The ‘curtain’ closes and discussion ensues. Many in the room have been drawn in to the drama; it all sounds so familiar. The government, the military, their militia, the foreign extractors of Sudanese resources – they’re all in a conspiracy against us, one says. We are nothing to them. Just obstacles in their path. For some, it is the oil of the south; for others, the prospect of another dam, more violence, more forced removals, more loss of land, story and antiquities; for still others, it is the scarce grasslands of the west and north, the wadis, the seasonal waters, whose use the nomads and tillers used to be able to negotiate in peace. Others are reminded of the destruction of informal settlements that ring the capital, home for hundreds of thousands of decades of war and uprooting, destruction meant to make room for the new roads, sewers, shops and infrastructure that will service the influx of Libyan, Chinese, Saudi, Malaysian and European investors.
The stories continue; the shadows lengthen in the compound. The day ends in a circle, all of us standing around a map of Sudan that has been laid on the floor. Everyone is invited to offer a blessing for that part of Sudan that is most present at this moment. One by one, they break the circle and approach the map, some kneeling to touch a province or town or piece of desert or forest or savannah or suud; their blessings are spoken softly, sometimes breaking, some in Arabic, many in the language of their tribe. It is a strange thing happening here. Their hearts are beating hard in their breasts for those bits of land or river; their particular place. But I notice something: it is Sudan, all of Sudan they bless. The room throbs somehow with the particularity of tribal passion and the commonality of shared suffering and determination for peace.
Later, as everyone packs up for the day, the four of us, Sudanese, Swedish and Canadian, gather as usual in the relative cool of the compound shade. We begin our unpacking of the day, each one’s ‘noticings’, observations, feelings. Philip begins, followed by Martin. Ilham then suddenly interjects: ‘It doesn’t happen that way! It doesn’t end that way,’ she says. ‘They shoot. Believe me! They shoot. They killed my cousins.’ She is crying; she bends her head towards her knees, the tears flowing. ‘That is not how the story ends!’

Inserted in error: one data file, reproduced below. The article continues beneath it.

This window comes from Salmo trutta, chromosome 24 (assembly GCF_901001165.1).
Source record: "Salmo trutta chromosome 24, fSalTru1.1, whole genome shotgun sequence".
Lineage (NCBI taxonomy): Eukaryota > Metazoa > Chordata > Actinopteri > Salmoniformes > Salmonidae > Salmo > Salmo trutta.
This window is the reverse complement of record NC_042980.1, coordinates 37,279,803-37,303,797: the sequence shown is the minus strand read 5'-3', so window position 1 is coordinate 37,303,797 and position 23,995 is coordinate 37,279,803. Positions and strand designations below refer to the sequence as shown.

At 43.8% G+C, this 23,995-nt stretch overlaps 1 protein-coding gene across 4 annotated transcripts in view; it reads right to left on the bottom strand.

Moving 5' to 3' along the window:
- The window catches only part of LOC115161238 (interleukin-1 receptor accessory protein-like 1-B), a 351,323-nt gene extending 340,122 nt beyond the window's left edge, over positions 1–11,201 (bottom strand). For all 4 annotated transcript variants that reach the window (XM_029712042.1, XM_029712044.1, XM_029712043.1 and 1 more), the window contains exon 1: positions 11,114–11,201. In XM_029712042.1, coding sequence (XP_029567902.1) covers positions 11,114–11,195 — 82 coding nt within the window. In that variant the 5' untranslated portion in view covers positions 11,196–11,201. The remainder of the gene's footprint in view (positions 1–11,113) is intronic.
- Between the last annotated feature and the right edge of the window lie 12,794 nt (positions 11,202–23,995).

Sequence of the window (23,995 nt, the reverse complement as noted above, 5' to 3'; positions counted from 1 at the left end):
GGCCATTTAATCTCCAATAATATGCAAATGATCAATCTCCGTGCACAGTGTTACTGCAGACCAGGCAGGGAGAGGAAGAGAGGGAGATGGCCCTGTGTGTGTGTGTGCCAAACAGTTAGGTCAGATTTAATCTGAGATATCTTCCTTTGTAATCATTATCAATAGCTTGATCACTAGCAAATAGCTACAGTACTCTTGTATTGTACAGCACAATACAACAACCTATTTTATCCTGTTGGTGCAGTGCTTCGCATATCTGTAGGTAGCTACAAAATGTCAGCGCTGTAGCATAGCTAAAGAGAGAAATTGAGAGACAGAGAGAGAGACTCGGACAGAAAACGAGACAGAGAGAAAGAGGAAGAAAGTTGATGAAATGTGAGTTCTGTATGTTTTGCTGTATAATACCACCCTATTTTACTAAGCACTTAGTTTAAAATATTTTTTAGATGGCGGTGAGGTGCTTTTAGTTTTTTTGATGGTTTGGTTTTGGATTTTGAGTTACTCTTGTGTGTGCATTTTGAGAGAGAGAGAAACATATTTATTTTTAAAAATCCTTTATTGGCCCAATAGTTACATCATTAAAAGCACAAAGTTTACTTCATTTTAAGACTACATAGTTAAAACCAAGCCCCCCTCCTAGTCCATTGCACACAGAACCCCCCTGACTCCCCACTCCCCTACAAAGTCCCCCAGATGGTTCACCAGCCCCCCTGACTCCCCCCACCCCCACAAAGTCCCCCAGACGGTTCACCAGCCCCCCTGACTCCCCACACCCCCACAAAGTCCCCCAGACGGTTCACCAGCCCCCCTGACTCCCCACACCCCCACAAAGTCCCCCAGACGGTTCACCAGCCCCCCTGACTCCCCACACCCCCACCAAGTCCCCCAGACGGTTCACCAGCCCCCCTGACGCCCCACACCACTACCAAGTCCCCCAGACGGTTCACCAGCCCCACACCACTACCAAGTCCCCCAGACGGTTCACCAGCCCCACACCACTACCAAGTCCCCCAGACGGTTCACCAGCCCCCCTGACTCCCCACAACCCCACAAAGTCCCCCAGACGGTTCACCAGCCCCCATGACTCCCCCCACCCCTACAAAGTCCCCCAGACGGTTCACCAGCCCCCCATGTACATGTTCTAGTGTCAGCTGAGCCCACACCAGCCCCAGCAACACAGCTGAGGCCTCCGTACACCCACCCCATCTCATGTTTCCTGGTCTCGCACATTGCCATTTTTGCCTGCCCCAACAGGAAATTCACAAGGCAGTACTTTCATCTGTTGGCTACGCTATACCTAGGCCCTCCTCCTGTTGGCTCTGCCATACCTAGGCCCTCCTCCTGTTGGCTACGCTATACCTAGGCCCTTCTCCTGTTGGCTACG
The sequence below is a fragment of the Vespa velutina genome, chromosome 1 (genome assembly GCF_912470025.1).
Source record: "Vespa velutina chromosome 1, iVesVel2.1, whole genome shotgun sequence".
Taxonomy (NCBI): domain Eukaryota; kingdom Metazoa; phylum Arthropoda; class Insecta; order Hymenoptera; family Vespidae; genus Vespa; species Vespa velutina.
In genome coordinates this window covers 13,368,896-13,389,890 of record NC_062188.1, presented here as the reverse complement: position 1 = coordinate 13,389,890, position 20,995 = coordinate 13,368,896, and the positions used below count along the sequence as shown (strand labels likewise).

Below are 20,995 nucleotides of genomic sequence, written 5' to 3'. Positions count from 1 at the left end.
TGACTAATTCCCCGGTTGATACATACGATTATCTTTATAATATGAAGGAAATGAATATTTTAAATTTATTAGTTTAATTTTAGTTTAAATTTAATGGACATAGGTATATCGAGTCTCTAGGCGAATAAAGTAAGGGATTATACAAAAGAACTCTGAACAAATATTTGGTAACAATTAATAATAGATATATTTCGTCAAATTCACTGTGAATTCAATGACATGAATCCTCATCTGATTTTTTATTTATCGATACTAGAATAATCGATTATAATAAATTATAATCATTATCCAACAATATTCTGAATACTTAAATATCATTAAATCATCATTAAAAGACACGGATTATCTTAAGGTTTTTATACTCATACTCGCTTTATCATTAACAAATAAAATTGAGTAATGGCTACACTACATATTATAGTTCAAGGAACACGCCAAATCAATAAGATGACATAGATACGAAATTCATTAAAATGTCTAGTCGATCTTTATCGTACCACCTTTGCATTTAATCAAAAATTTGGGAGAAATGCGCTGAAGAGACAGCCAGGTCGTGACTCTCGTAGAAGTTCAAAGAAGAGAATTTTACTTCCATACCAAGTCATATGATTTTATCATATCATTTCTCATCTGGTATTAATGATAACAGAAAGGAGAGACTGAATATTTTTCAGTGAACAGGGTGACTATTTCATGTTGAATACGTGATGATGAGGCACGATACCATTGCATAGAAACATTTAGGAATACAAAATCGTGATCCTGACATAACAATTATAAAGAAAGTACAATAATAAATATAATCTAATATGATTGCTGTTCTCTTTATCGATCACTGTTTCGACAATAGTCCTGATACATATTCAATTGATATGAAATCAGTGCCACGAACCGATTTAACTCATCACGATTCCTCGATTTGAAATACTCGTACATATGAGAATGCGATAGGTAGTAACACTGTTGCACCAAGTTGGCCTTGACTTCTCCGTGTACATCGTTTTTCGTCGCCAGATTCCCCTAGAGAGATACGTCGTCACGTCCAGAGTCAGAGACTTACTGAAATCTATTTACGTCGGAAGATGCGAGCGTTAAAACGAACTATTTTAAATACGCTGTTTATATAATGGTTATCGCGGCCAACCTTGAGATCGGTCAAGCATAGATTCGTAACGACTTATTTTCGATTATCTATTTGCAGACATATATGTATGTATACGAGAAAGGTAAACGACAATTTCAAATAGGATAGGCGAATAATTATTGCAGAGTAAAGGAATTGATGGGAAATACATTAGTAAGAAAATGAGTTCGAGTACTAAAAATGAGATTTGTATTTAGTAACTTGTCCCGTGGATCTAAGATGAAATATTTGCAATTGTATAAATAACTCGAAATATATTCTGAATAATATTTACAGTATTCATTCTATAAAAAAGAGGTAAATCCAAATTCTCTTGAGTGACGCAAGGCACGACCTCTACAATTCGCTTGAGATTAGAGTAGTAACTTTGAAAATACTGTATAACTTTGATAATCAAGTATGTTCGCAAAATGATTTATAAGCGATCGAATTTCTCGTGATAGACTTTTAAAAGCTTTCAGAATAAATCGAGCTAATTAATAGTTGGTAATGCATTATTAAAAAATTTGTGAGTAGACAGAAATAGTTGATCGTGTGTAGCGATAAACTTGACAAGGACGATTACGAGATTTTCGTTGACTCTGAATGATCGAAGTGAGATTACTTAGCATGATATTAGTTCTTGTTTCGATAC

The happily-ever-after ending was more than Ilham could bear. I sit listening, conscious now of my desires for happy endings; silly, naïve foreigners. The land of Ilham’s birthplace lies beneath the waters of the Nile. The protests of her parents, their families and neighbours went unheeded, met with the out-sourced violence of corporate militia and yet another generation of Nubians were removed. An earlier generation was relocated to the arid land of the northeast, housed in tukuls roofed in woven asbestos; Canadian chrisotyle asbestos, it would seem. Eighty per cent of the cancer victims in Dongola and Khartoum are dying of slow, creeping mesothelioma, asbestos-induced cancer of the lungs. Two day later, Ilham’s sister-in-law will die of mesothelioma.
In Barbara Coloroso’s most recent book, Extraordinary Evil: A Brief History of Genocide, she takes her well-honed analysis of schoolyard violence – the bully, the bullied and the bystander – and applies it to the genocidal violence of the Ottoman Empire (against Armenians), Nazi Germany (against Jews, Roma and Sinti) and Rwanda (against the Tutsi), casting the characters in each of these 20th century dramas. When ‘denial, apathy and impunity are applauded,’ she writes, ‘the drama simply packs up, goes on the road to another location, with a new cast of characters who have studied the previous genocides and improved on the script.’ Now into the 21st century and six years since the curtain rose in Darfur, the drama here is ‘nearing its closing act’. What is at work is not only what Martin Luther King called the ‘vitriolic actions of those who are bad, but also the vitiating inaction of those who are good.’ Our humanity is marred as we look the other way, silent bystanders, complicit by our silence, severed from one another, cut off from ourselves.
Pray for the people of Sudan. Pray for those brave ones who have attended previous conflict transformation trainings and who now dare to teach and live out what they learned. Pray for those who are traveling, some for days, to the conference center where they will learn the non-violent way of addressing the great conflicts that embroil their beloved homeland. Pray for Lee, Patrick, Ilham and Phillip as they help to “midwife” a new way of being among those who would be peacemakers.